A feud between Botswana President Mokgweetsi Masisi and his predecessor Ian Khama has erupted afresh after the ex-leader condemned US President Donald Trump as "arrogant and racist".
Mr Masisi, who was hand-picked by Mr Khama, took power in April when Mr Khama stepped aside after serving the maximum 10 years in office.
But the two men have since fallen out in a public spat that threatens to undermine Botswana's carefully-crafted reputation for stable government.
Mr Masisi last month used his first state-of-the-nation address to openly attack his predecessor, saying the "transition from the previous administration has not been as smooth as expected".
Then, addressing villagers last week during a meeting in his capacity as a traditional chief in his rural home of Serowe, Mr Khama described President Trump as "arrogant and racist".
The foreign ministry issued a statement on Saturday dissociating itself from the remarks.
"These disparaging remarks... do not in any way represent the position of the government of Botswana," said the ministry.
It said Mr Khama is entitled to his personal views, "but the ministry is concerned that the usage of the kgotla (traditional) meeting by the former president to castigate a president of another country may be misconstrued as espousing an official position of the government".
On Sunday, Mr Khama said he would not give up criticising poor governance and violation of democratic principles and human rights by other countries.
"The ministry is free to abandon those principles and ignore Donald Trump's present and past disrespectful tendencies which he clearly displayed... sometime ago, in the way he referred to countries in Africa," he said in a statement.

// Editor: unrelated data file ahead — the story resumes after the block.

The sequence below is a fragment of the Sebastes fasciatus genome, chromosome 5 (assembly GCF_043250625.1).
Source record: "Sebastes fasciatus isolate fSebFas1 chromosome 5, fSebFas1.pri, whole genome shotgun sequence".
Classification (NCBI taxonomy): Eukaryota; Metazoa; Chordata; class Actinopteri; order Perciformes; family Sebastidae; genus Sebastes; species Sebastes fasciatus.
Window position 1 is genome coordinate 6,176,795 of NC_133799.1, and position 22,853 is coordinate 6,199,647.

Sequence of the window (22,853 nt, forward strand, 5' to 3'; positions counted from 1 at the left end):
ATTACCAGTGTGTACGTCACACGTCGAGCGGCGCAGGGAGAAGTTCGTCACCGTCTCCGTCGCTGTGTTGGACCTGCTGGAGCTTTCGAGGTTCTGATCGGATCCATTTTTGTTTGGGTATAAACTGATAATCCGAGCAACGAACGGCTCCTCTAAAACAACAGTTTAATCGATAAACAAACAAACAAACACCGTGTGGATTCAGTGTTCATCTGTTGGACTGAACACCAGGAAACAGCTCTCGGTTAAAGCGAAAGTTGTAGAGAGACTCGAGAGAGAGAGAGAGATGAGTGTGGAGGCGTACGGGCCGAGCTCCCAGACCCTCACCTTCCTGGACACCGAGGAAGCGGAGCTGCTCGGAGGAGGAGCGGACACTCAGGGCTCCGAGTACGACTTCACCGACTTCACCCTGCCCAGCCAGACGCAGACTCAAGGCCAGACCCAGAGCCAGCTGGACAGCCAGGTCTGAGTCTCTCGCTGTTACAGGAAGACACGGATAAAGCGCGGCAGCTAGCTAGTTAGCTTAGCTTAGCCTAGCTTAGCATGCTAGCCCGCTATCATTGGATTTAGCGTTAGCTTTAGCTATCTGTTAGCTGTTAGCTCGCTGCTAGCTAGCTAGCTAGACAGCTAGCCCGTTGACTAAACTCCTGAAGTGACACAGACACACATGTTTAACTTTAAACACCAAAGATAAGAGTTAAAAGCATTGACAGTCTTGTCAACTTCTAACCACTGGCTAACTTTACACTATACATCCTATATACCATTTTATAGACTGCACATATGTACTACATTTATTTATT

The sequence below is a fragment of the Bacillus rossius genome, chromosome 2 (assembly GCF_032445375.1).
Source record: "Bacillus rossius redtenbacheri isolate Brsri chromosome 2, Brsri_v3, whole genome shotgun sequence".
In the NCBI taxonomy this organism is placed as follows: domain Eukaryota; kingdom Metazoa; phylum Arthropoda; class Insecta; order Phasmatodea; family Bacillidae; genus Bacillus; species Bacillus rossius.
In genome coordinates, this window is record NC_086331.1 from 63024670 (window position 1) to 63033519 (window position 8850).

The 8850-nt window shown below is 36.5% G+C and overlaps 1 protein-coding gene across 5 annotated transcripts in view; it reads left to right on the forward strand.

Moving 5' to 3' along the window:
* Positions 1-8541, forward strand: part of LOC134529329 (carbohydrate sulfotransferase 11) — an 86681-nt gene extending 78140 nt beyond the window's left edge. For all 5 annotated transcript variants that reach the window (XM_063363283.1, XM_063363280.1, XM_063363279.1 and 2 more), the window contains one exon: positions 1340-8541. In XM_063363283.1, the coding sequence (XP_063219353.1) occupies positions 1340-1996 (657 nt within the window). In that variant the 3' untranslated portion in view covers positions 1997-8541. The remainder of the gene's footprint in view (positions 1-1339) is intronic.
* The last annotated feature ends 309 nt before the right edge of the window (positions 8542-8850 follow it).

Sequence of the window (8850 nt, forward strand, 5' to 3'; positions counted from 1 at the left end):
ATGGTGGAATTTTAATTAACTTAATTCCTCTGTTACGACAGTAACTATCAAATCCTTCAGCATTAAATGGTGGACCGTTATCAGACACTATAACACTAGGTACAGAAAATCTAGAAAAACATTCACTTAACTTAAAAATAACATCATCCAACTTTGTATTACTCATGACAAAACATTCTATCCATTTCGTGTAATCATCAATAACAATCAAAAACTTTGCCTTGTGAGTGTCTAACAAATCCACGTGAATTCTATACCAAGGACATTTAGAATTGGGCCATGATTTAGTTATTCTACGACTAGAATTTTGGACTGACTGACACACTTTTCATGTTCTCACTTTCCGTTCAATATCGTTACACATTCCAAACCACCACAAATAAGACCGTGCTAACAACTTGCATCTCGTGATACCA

Earlier this year Trump reportedly referred to African nations as "shithole countries".
"I am proud that when I was president, Botswana was one of those that criticised him over those insulting and racist remarks," said Mr Khama.
Mr Trump's "attitude is motivated by what I have said before and I repeat again, his arrogance, intolerance, extravagance, and his allergy to telling the truth".
The latest spat has again laid bare the frosty relations between Mr Khama, 65 and Mr Masisi, 57.
The former president has reportedly been enraged by Mr Masisi's refusal to let him use government planes, while state media have been instructed not to feature Mr Khama.
The two men have also battled over the former boss of the Directorate of Intelligence and Security Isaac Kgosi, who was sacked by Mr Masisi for insubordination.
Mr Khama has sought to employ Mr Kgosi as his private secretary but has been blocked by Mr Masisi.